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    Nord Stream 2: Much Ado About Nothing so far…


The Nord Stream 2 saga has made the headlines again in the recent weeks. The incomplete pipeline was supposed by now to be looking forward to its second winter of operations. We should ask ourselves if is it “Game Over” now.

by: Thierry Bros

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Natural Gas & LNG News, Europe, Corporate, TSO, Infrastructure, News By Country, EU, Russia, United States

Nord Stream 2: Much Ado About Nothing so far…

The Danish Energy Agency issued on 6 July a new construction permit for the completion of the Russia-backed 55bn m³/yr Nord Stream 2 gas pipeline. The permit allows the remaining 75 km of offshore pipe to be laid using less-advanced ships that use anchors, rather than propellers, to remain in position: only specialist companies such as AllSeas have the latter type and Allseas abandoned the project in December 2019 because of US sanctions. The Danish government's approval meant one step forward, but then the project had to take...

Two steps backward

As we could expect following the Danish green light, on July 15 the US increased sanctions on Nord Stream 2 to a level that is just unbearable to any of the European investors. If those five companies had just read the Polish Office of Competition and Consumers Protection (UOKiK) July 2016 objections to a concentration as it might lead to restriction of competition, they would have understood that investing/lending $1bn each was bound to fail. And finally on August 5, three US senators warned the German Mukran Port, a logistics site for Nord Stream 2 linepipe, of “crushing” sanctions. Whatever people think about the legality of those sanctions, the same wording in December vis-a-vis AllSeas forced the company to stop laying pipes immediately and it therefore looks unlikely that Mukran can avoid following the US “advice.”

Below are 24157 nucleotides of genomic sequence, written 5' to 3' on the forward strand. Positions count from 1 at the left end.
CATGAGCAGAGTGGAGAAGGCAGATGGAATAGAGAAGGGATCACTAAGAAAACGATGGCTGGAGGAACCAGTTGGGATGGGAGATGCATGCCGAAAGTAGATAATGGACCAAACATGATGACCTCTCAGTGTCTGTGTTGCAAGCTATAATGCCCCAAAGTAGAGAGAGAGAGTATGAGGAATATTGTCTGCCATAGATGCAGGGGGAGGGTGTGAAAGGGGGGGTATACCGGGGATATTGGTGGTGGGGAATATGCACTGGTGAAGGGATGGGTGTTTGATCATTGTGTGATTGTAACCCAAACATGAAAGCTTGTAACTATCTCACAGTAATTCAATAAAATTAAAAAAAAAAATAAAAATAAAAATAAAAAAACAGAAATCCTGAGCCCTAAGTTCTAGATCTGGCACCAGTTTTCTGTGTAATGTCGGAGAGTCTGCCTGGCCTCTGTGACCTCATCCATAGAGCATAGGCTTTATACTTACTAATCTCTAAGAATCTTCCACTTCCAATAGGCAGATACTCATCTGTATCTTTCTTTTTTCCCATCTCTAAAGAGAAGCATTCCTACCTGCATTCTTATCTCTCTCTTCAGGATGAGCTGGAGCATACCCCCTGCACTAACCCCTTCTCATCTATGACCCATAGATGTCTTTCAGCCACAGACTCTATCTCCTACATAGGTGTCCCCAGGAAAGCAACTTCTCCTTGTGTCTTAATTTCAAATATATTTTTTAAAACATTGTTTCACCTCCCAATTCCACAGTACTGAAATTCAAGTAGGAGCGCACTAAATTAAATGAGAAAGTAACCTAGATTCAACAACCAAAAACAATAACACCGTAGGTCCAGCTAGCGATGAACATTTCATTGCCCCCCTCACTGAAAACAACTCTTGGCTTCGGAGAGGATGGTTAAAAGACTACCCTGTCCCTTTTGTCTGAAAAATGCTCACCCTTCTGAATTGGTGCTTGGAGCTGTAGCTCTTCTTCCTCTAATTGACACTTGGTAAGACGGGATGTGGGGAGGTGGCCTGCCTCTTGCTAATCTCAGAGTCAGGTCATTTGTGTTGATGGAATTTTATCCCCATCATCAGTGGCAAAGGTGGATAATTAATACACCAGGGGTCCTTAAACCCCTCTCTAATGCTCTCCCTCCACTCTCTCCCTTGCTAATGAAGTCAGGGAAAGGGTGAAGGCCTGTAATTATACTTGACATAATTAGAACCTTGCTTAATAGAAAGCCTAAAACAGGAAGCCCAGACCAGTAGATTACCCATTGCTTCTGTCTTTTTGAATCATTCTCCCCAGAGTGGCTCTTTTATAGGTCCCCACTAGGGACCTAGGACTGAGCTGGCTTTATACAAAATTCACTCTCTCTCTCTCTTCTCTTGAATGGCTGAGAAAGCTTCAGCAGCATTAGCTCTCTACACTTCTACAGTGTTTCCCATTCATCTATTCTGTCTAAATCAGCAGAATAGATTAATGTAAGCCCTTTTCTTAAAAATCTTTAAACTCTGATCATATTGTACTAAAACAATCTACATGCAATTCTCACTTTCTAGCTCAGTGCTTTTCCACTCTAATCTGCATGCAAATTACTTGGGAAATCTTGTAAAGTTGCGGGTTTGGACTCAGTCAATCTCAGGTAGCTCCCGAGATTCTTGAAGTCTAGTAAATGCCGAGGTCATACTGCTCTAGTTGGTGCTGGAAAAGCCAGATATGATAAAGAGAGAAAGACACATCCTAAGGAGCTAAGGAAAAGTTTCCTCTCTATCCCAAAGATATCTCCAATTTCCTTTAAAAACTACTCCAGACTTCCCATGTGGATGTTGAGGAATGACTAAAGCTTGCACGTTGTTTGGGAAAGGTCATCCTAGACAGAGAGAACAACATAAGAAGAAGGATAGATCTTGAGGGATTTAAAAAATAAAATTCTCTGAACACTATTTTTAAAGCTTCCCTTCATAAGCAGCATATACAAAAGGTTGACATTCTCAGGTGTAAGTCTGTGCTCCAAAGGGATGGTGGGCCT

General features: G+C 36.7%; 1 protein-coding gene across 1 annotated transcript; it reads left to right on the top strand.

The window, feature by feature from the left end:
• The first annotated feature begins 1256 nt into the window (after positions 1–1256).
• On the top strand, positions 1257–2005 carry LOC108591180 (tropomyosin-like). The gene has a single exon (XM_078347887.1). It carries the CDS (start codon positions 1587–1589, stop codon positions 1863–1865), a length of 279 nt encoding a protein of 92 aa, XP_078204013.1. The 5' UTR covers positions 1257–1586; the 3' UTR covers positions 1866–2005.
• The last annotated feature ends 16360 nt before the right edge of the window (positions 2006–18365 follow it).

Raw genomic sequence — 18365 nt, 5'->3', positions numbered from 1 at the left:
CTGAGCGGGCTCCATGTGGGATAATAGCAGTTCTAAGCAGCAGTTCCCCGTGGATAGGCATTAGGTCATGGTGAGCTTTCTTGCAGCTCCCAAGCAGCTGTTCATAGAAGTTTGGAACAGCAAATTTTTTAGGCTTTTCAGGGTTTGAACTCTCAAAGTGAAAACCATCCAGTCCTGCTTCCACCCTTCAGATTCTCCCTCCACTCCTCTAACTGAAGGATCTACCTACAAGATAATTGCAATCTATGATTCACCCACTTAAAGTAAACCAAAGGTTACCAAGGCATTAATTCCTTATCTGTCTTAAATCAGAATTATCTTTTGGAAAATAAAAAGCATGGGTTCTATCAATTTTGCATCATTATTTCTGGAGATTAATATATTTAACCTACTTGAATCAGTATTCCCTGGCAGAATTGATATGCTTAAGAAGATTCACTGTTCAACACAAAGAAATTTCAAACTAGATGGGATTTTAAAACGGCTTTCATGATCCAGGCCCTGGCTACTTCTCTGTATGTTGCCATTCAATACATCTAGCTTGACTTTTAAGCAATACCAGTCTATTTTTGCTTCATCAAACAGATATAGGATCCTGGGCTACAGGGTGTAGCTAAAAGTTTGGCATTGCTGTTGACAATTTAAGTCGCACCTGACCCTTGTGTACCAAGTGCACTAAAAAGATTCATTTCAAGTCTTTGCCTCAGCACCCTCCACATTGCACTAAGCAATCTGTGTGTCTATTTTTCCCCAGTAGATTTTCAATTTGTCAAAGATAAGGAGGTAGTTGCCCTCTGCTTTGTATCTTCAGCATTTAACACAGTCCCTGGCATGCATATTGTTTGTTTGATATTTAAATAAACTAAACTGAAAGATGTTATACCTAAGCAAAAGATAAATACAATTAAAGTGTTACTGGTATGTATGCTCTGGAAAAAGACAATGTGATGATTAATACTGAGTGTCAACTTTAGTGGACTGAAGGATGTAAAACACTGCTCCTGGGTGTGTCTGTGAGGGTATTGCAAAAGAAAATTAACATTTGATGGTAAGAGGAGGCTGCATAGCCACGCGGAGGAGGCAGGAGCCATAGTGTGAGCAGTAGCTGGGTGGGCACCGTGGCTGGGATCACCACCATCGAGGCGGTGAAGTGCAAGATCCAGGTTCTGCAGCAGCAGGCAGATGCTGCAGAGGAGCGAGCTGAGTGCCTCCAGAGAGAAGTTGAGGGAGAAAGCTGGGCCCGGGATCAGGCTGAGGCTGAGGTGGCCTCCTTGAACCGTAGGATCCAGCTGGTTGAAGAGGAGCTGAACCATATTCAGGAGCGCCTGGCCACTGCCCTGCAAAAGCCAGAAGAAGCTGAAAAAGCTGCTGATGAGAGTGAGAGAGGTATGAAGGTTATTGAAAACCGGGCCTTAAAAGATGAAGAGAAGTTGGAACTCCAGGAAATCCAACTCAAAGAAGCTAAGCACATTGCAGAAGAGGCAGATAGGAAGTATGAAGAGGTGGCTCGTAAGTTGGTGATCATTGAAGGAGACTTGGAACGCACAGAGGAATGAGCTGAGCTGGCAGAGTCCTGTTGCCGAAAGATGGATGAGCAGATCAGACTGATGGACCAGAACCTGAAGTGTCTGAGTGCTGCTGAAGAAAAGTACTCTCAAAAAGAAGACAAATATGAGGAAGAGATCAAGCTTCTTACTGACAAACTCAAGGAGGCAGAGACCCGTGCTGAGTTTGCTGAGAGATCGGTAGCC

One step on the right and then on the left

In July, Nord Stream 2 appealed to the EU court on the grounds that the 2019 EU gas rules are unlawfully discriminatory. The EU court has now 12 months to make a decision on this claim.

On August 3,  Poland's anti-trust authority UOKiK[1]  imposed a penalty of about €50mn on Gazprom for failure to co-operate in investigation conducted in relation to construction of NS 2. After Engie challenged the earlier UOKiK fine, no doubt Gazprom will as well but this will take time (and money). UOKiK is now “coming closer to the end of unprecedented proceedings regarding the creation of a consortium responsible for financing NS 2 without obtaining consent of the authority. For violating the prohibition against concentration, the companies are liable to a fine equal of up to 10% of their annual turnover. In addition, if the concentration was implemented and it is no longer possible to restore competition on the market, the authority may order the total or partial disposal of the company’s assets and shares granting control over the company, and even the dissolution of the company over which the companies concerned hold control.”

What’s next?

After the renewed US sanctions and the US decision to pull 12,000 troops out of Germany to make a strong political point against an ally[2], my 2018 fictional saga looks now over-optimistic; the pipe is not going to be used in the foreseeable future and Gazprom doesn’t need it anyway until the end of the 2020-2024 Ukrainian transit contract. From 2021, Gazprom has only a 40bn m³/y transit or pay contract of $1.3bn via Ukraine and can book directly with the operator Gas Transmission System Operator of Ukraine (GTSOU) for a lower fee additional capacities[3]. With this Ukrainian transit contract and plenty of supply, the actual situation with Nord Stream 2 not in operation is de facto acceptable by all parties: